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Johnny Victor's in love with an international businessman, Louis Galt, who is actually the head of a syndicate which mints illegal coins for the Continental market. But she soon learns that Galt has been deceiving her, and has no intentions of divorcing his wife. So she meets Pierre Clemont, a potter, and falls for him (onscreen and off). Into this little slice of life comes Emil Landosh, a confidence man, and he steals a bracelet that Galt had given Victor and uses it to pay a debt. Enter a twist-of-fate, and it ends up in Galt's hands. Strained credibility aside since many, many films depend on beating the coincidental odds, Galt assumes that Landosh is Victor's lover, and this isn't a good assumption on his part since Landosh kills him and then makes it appear as if Victor and Clermont did the deed.Written by
Les Adams <firstname.lastname@example.org>
Ginger Rogers was 17 years older than Stanley Baker. When the film was released, she was 43; Baker, who plays her older lover, was 26. See more »
When Johnny finishes her vase on the pottery wheel, it is straight. In the next frame, the vase is slightly tilted. Then when Pierre picks it up and puts it on a shelf, it has a shine on it as if it has been glazed. See more »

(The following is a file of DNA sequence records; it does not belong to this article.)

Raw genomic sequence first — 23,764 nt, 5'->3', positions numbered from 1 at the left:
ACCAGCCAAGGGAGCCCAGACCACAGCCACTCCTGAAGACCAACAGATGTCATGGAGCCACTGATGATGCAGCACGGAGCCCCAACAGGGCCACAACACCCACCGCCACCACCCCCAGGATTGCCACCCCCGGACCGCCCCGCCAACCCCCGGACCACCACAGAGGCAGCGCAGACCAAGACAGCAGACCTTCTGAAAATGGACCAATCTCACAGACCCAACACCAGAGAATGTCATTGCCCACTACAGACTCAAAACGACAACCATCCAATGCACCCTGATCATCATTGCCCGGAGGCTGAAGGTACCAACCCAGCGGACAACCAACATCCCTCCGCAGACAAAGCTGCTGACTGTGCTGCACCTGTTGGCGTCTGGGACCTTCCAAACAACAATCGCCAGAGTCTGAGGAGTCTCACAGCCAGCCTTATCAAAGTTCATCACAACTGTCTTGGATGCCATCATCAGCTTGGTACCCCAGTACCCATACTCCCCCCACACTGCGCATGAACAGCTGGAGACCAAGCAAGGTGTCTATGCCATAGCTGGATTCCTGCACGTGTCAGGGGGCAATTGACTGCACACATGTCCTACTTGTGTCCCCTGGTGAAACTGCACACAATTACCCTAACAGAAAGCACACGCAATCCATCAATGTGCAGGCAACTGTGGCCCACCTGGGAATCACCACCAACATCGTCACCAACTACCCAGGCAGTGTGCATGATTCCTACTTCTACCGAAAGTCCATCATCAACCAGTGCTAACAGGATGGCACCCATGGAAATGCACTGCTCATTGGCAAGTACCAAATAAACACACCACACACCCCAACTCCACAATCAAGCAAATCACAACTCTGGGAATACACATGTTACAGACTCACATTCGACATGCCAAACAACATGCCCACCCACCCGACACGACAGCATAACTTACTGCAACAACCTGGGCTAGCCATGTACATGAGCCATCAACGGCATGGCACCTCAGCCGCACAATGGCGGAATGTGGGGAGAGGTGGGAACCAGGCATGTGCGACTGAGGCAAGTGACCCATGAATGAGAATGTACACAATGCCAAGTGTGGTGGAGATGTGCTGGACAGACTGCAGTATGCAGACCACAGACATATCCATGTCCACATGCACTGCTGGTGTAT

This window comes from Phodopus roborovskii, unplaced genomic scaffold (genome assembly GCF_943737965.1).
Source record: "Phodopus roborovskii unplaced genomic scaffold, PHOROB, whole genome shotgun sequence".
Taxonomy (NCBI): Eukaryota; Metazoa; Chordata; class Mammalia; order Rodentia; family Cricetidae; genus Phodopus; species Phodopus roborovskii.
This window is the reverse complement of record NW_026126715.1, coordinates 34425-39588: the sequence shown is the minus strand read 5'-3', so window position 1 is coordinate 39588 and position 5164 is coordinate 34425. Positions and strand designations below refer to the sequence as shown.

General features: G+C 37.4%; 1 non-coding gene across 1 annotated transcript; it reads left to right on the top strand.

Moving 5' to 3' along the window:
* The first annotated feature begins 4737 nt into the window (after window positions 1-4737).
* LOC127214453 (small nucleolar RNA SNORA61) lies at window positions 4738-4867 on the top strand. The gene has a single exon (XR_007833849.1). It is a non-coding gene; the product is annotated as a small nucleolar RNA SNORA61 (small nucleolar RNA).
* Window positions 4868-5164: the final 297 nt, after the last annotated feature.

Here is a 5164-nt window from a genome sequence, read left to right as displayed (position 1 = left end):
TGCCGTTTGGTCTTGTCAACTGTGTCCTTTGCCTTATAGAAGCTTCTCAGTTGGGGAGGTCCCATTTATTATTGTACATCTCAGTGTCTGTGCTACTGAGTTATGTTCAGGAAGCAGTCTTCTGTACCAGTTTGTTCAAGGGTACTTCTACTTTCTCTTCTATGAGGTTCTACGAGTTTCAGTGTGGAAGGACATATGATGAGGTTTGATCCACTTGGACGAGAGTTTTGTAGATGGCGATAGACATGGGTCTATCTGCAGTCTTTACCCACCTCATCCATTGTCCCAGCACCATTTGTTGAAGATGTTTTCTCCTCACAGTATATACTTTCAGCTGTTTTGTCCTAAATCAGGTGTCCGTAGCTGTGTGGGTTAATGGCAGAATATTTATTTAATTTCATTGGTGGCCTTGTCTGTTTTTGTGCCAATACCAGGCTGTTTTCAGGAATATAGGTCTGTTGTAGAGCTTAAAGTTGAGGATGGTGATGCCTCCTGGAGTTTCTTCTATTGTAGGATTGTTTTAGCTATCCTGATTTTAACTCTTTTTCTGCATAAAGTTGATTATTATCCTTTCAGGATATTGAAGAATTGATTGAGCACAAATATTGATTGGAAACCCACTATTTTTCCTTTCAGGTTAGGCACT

Decent little thriller with an oddly cast Stanley Baker and hard-to-understand Jacques Bergerac, but the story is pretty good: about the mistaken identity of a thief amid the lies and deceptions of others.
Ginger Rogers plays a third-rate performer who is shacked up with Baker, a wealthy businessman. They have a fabulous house in Cannes, and everything seems to me going well until an old acquaintance turns us (Herbert Lom) who seems to bring bad luck to anyone he associates with. Aside from that he is a thief. Rogers soon learns that Baker is really not separated from his wife (Margaret Rawlings) or divorcing her. He's also a crook. In a snit of hysterics, she almost drives her Rolls over a sea cliff and wanders to a funky beach house where she meets Bergerac. They fall in love. But how to get rid of Baker? Meanwhile, Lom robs the Cannes house and the diamond bracelet he steals ends up back with Baker, who gave it to Rogers. So he assumes Rogers and Lom are an item. From there everything goes wrong with botched killing attempts, escapes, and each person trying to figure out who is with who.
Rogers looks great and acts imperiled well but beyond that has little to do in the finale as the men thrash it out on the sea cliffs. Lom turns in an excellent and subtle Peter Lorre like performance. Coral Browne steals the one scene she is in. Atmospheric and tense and not bad at all.
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